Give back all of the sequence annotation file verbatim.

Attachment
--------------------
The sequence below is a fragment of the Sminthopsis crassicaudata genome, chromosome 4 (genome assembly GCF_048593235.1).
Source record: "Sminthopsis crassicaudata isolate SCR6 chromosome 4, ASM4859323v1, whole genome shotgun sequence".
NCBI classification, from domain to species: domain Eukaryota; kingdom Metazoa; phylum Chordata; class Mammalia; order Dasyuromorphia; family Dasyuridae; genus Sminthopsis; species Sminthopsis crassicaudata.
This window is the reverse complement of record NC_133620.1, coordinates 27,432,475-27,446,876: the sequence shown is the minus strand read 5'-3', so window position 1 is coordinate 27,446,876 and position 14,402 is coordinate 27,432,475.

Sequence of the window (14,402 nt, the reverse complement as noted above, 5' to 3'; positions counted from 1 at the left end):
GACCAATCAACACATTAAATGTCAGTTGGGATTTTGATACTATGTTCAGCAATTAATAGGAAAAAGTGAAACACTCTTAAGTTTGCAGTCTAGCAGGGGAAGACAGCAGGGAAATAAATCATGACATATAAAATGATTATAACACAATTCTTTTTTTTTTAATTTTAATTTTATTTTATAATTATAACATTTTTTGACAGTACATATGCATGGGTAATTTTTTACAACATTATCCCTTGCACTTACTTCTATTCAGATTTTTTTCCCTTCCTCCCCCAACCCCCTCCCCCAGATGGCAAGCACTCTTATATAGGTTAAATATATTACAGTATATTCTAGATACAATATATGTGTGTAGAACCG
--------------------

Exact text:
The sequence below is a fragment of the Sminthopsis crassicaudata genome, chromosome 4 (genome assembly GCF_048593235.1).
Source record: "Sminthopsis crassicaudata isolate SCR6 chromosome 4, ASM4859323v1, whole genome shotgun sequence".
NCBI classification, from domain to species: domain Eukaryota; kingdom Metazoa; phylum Chordata; class Mammalia; order Dasyuromorphia; family Dasyuridae; genus Sminthopsis; species Sminthopsis crassicaudata.
This window is the reverse complement of record NC_133620.1, coordinates 27,432,475-27,446,876: the sequence shown is the minus strand read 5'-3', so window position 1 is coordinate 27,446,876 and position 14,402 is coordinate 27,432,475.

Sequence of the window (14,402 nt, the reverse complement as noted above, 5' to 3'; positions counted from 1 at the left end):
GACCAATCAACACATTAAATGTCAGTTGGGATTTTGATACTATGTTCAGCAATTAATAGGAAAAAGTGAAACACTCTTAAGTTTGCAGTCTAGCAGGGGAAGACAGCAGGGAAATAAATCATGACATATAAAATGATTATAACACAATTCTTTTTTTTTTAATTTTAATTTTATTTTATAATTATAACATTTTTTGACAGTACATATGCATGGGTAATTTTTTACAACATTATCCCTTGCACTTACTTCTATTCAGATTTTTTTCCCTTCCTCCCCCAACCCCCTCCCCCAGATGGCAAGCACTCTTATATAGGTTAAATATATTACAGTATATTCTAGATACAATATATGTGTGTAGAACCG